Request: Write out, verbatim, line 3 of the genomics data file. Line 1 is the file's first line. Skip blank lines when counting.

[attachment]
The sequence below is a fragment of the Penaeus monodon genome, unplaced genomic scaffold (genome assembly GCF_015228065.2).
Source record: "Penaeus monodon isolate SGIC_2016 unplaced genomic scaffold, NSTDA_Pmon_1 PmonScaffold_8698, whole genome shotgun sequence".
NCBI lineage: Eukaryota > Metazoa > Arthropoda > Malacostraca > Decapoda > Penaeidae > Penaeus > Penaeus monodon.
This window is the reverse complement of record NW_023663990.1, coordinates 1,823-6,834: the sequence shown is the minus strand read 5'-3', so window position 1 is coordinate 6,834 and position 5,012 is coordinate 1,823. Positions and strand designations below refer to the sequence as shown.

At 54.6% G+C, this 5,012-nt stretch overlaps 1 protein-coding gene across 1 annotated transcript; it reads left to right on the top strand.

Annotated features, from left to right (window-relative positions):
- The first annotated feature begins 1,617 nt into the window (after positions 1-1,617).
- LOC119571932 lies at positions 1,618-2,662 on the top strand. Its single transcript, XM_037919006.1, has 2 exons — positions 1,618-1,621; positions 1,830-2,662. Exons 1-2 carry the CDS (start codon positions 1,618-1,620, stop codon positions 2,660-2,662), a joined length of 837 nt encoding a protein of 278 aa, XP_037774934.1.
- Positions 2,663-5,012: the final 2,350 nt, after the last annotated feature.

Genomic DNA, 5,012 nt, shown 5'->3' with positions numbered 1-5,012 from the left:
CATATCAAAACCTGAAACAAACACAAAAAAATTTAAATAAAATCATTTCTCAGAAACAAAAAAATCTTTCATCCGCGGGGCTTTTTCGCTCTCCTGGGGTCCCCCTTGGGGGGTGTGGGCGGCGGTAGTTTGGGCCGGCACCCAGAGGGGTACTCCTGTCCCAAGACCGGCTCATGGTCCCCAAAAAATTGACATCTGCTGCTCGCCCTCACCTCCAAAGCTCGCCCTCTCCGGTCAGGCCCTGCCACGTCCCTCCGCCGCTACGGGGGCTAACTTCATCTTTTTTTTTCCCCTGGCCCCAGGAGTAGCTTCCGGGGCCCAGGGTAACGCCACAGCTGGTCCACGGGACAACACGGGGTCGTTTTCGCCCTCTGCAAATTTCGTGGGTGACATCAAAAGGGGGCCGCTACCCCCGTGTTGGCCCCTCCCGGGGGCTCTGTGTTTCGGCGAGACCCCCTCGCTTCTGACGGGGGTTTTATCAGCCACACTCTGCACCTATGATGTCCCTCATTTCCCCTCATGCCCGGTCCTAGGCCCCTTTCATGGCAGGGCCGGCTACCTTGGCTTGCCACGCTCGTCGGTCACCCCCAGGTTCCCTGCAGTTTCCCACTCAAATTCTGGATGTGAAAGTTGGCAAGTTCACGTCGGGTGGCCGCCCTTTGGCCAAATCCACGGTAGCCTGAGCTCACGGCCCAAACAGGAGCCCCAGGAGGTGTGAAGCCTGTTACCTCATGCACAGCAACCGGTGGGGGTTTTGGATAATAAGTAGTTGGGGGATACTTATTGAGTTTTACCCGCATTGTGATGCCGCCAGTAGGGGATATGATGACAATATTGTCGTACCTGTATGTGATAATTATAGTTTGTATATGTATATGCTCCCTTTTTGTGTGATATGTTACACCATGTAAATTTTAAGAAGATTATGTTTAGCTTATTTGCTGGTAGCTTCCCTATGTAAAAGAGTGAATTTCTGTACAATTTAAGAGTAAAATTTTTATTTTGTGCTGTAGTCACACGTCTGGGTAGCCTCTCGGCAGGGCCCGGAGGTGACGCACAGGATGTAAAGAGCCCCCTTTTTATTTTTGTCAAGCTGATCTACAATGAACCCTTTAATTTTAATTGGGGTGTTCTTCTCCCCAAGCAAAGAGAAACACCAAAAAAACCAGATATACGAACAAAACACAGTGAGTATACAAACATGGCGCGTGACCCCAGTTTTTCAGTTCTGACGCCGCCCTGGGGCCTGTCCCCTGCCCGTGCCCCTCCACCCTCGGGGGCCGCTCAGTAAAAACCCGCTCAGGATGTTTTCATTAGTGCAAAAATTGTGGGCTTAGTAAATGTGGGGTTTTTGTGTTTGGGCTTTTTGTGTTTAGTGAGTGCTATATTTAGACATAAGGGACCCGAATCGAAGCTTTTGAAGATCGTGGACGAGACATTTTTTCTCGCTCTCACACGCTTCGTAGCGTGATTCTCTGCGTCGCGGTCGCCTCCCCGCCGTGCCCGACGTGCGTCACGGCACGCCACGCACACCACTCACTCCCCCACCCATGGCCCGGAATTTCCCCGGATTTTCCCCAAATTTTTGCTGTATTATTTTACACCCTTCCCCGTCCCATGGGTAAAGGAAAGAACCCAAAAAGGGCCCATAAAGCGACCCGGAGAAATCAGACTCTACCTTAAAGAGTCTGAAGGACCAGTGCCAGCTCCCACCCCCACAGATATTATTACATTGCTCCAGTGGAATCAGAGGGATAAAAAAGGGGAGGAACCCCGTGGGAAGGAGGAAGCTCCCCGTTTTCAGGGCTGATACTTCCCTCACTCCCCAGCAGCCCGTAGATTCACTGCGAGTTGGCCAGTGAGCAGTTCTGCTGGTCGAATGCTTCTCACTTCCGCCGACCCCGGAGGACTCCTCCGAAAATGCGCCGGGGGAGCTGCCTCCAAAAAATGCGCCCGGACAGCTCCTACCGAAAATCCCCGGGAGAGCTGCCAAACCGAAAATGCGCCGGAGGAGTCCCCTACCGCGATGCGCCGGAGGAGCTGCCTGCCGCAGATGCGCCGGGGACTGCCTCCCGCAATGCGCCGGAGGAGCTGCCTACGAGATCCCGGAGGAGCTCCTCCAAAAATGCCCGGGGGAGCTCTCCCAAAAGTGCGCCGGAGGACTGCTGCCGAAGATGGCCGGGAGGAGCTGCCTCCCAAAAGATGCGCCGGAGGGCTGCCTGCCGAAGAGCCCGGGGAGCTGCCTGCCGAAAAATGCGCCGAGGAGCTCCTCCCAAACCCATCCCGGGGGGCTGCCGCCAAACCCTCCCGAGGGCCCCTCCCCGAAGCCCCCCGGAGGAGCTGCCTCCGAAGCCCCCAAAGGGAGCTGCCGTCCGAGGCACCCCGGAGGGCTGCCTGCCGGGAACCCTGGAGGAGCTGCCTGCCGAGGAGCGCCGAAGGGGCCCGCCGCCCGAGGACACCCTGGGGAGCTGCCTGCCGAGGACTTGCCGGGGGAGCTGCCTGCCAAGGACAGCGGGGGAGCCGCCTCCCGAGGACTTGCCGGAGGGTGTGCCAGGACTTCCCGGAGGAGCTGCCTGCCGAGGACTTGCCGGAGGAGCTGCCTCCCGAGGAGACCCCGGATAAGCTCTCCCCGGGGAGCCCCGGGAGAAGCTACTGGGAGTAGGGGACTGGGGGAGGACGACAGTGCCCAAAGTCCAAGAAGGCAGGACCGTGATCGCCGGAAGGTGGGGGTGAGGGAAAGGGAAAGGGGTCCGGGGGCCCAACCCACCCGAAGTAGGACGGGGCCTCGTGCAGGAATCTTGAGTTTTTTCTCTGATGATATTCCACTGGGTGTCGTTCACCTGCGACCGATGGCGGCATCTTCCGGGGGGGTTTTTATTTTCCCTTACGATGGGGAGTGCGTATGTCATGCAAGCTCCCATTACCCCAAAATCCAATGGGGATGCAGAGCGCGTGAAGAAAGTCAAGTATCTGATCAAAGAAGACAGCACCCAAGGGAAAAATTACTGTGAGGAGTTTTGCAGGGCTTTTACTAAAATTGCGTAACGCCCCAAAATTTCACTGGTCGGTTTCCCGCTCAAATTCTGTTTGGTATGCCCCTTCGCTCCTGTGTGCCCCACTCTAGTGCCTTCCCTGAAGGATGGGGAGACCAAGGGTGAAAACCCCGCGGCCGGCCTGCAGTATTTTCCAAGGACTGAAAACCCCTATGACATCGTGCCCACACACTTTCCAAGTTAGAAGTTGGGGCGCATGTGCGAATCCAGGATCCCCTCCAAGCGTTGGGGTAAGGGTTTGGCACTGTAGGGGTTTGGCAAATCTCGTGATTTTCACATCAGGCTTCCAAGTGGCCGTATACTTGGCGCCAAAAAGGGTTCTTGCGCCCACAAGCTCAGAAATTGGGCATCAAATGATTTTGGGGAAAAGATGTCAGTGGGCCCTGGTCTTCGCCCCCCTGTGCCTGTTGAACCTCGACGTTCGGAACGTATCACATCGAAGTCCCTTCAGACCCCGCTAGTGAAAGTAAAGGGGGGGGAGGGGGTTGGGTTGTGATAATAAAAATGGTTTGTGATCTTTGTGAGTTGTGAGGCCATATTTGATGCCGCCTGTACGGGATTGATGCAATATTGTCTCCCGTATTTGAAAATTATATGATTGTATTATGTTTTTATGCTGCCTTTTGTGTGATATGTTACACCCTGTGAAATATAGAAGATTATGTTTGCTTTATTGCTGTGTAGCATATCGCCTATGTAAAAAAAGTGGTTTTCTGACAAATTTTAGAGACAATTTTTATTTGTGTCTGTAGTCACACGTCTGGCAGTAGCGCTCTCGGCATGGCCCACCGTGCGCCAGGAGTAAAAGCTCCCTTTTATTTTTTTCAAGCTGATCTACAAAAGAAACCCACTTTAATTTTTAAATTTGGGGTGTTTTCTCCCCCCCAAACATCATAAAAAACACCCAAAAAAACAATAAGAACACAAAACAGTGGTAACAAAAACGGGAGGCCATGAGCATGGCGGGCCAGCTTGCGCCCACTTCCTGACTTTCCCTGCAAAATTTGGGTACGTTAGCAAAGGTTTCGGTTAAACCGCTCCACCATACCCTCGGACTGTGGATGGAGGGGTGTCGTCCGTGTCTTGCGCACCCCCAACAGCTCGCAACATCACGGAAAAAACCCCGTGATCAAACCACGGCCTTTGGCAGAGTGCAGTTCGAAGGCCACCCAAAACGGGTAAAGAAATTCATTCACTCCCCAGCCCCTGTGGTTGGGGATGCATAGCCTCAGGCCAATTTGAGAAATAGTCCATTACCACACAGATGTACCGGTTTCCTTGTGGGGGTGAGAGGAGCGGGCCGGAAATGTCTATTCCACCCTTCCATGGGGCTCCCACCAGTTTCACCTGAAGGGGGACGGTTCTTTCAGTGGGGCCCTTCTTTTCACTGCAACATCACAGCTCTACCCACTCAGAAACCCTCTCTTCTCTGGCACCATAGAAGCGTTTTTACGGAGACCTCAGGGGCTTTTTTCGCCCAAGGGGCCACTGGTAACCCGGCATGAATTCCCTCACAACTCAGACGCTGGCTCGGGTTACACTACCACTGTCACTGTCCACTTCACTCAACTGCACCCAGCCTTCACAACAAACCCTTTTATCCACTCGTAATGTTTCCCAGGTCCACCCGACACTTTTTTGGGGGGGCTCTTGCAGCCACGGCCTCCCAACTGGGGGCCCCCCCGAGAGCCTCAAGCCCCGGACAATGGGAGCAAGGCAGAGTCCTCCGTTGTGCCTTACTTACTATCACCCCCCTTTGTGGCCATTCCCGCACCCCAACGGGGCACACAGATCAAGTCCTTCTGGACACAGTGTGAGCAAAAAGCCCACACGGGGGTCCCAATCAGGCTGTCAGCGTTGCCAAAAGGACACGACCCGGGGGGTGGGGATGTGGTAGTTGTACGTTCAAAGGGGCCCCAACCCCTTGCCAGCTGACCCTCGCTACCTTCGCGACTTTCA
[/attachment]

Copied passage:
NCBI lineage: Eukaryota > Metazoa > Arthropoda > Malacostraca > Decapoda > Penaeidae > Penaeus > Penaeus monodon.